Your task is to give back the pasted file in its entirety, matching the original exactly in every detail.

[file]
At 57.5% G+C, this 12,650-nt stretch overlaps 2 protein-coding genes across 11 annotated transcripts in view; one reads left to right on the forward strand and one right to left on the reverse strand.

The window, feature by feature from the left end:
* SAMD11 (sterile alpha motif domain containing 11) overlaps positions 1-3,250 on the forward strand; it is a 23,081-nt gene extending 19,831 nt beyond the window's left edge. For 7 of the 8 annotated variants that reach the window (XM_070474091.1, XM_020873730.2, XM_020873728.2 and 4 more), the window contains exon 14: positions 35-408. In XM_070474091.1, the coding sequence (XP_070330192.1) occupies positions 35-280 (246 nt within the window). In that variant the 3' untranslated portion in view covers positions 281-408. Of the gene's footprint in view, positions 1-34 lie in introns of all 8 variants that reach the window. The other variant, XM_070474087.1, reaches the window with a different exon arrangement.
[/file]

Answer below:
At 57.5% G+C, this 12,650-nt stretch overlaps 2 protein-coding genes across 11 annotated transcripts in view; one reads left to right on the forward strand and one right to left on the reverse strand.

The window, feature by feature from the left end:
* SAMD11 (sterile alpha motif domain containing 11) overlaps positions 1-3,250 on the forward strand; it is a 23,081-nt gene extending 19,831 nt beyond the window's left edge. For 7 of the 8 annotated variants that reach the window (XM_070474091.1, XM_020873730.2, XM_020873728.2 and 4 more), the window contains exon 14: positions 35-408. In XM_070474091.1, the coding sequence (XP_070330192.1) occupies positions 35-280 (246 nt within the window). In that variant the 3' untranslated portion in view covers positions 281-408. Of the gene's footprint in view, positions 1-34 lie in introns of all 8 variants that reach the window. The other variant, XM_070474087.1, reaches the window with a different exon arrangement.